10:34 AM - January 1, 2015 by MMChrisS
There were several very notable new features this year in sports gaming, with some titles trying to arrive back at something that resembles feature parity with the old generation of games and others simply adding to an already full arsenal.
We asked OS readers to vote on their favorite new features of 2014, and here are the award winners.
Gold - MLB 14 The Show: Year to Year Saves
OS’ers were quite pleased with the year to year saves feature, which allows you to take your saves from this year’s edition of MLB The Show into next years. No longer will your virtual player suffer from a short lifespan, you’ll be able to take your progress from this year and move it into next year without any issue. Amazingly, this is something no sports game has really tried before — and its something which was long overdue.
Silver - NBA 2K15 MyLeague
To say that OS’ers simply wanted a regular multi-season mode back in NBA 2K15 was an understatement. When the announcement was made last year that association mode was meeting its demise on next-gen, I’m pretty sure we all ran for the nearest bomb shelter anticipating a massive storm of complaints — which certainly materialized. Fortunately, the highly customizable MyLEAGUE mode in NBA 2K15 made its appearance this year to great fanfare, getting it the Silver Medal from OS readers.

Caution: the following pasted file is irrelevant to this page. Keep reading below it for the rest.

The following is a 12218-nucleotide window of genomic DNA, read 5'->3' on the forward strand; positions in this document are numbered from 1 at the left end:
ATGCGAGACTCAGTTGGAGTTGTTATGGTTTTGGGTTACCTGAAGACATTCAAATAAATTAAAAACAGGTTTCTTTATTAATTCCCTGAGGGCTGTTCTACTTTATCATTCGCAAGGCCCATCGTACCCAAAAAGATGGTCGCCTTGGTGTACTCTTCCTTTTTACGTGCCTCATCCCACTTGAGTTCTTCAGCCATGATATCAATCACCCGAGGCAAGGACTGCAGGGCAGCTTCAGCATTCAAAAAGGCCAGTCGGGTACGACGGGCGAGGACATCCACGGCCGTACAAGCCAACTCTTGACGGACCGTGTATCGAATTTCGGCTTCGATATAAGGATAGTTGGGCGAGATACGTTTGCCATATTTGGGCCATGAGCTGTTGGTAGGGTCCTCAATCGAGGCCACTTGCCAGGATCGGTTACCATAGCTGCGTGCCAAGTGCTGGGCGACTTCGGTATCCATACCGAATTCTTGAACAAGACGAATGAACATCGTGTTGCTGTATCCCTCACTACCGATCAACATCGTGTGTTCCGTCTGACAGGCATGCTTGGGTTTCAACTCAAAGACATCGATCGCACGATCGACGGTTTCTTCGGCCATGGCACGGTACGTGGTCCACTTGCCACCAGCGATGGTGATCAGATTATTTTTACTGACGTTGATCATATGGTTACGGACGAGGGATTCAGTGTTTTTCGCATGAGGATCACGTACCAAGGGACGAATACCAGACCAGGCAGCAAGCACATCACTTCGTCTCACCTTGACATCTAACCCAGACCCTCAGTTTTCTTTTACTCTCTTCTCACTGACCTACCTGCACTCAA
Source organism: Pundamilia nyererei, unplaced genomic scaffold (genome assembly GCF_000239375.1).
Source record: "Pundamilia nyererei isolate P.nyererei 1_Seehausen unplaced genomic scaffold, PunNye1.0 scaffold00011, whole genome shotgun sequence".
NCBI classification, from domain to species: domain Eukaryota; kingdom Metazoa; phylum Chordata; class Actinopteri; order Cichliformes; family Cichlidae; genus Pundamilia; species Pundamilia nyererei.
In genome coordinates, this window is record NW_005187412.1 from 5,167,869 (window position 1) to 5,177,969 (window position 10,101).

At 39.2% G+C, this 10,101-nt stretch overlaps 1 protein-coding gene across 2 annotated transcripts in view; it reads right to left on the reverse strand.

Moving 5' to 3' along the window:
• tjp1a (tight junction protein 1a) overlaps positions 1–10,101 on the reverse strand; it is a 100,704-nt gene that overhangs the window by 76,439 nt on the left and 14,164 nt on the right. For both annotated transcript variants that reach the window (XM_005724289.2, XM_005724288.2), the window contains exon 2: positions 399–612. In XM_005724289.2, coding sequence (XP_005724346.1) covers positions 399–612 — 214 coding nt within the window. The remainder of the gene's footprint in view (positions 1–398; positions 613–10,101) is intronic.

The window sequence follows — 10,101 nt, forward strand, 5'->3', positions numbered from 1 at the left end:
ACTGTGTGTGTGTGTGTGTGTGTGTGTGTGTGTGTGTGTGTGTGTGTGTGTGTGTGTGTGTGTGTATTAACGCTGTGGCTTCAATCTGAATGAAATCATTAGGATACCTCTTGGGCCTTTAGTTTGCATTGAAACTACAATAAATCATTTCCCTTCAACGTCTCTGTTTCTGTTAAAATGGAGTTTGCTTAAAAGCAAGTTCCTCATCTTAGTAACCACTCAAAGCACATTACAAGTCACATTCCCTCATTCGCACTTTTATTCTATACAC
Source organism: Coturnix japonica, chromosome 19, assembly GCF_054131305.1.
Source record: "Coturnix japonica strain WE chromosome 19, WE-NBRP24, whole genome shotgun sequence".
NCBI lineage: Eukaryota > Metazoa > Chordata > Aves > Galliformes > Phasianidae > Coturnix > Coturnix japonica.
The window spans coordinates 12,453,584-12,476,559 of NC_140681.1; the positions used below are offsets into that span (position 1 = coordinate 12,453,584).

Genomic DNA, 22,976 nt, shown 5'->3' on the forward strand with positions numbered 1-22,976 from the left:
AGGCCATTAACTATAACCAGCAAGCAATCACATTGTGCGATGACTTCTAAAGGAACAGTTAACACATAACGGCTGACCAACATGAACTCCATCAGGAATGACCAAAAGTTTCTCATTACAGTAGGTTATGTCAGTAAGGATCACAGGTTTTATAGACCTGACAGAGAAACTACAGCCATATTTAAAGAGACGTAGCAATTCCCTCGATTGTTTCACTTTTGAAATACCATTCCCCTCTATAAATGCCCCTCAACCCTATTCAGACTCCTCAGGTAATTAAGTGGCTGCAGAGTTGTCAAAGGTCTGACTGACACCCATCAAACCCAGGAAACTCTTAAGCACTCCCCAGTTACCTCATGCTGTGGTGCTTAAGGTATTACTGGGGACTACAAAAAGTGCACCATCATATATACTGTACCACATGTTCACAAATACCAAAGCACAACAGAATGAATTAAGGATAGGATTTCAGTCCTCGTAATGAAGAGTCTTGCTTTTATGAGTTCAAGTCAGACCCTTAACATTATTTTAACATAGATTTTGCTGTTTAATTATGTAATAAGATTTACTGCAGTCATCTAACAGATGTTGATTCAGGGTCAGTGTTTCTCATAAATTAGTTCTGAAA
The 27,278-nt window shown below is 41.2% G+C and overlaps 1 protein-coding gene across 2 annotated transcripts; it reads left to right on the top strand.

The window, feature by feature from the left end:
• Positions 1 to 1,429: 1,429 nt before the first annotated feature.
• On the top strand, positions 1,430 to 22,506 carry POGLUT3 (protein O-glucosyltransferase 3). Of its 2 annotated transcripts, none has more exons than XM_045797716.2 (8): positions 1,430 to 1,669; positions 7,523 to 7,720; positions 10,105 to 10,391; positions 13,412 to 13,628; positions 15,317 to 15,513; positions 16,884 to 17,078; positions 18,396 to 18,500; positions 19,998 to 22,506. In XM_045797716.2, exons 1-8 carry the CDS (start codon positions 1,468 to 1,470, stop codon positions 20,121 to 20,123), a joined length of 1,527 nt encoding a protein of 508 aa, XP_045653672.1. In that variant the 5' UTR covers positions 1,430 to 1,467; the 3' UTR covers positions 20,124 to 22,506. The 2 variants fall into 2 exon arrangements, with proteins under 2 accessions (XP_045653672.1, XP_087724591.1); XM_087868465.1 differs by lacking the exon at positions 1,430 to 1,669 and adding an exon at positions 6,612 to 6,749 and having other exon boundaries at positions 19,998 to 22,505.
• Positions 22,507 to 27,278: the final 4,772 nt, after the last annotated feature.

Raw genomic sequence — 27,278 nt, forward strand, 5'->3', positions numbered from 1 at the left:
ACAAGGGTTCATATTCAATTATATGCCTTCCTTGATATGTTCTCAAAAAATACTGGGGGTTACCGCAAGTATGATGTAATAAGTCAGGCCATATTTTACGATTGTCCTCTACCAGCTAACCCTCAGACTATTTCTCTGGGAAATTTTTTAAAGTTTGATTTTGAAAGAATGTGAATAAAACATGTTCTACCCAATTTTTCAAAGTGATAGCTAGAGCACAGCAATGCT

Bronze - MLB 14 The Show: Quick Counts
Games in MLB The Show were long, drawn out affairs — sometimes taking over an hour on even the fastest settings to fully complete a nine-inning game. Thanks to quick counts, you can now move through a game fairly quickly, with some games taking less than 15 minutes to complete. Sports gaming has always had a Call of Duty problem in the sense that playing a full game always meant dedicating a lot of time for a singular result — whereas games in other genres can generate results and progress in factors of 10 minutes, not hours. For that reason, OS’ers saw fit to award Quick Counts the bronze medal in our readers vote.
What do you think? Do you agree with your peers or do you think OS’ers got it wrong? Sound off in the comments!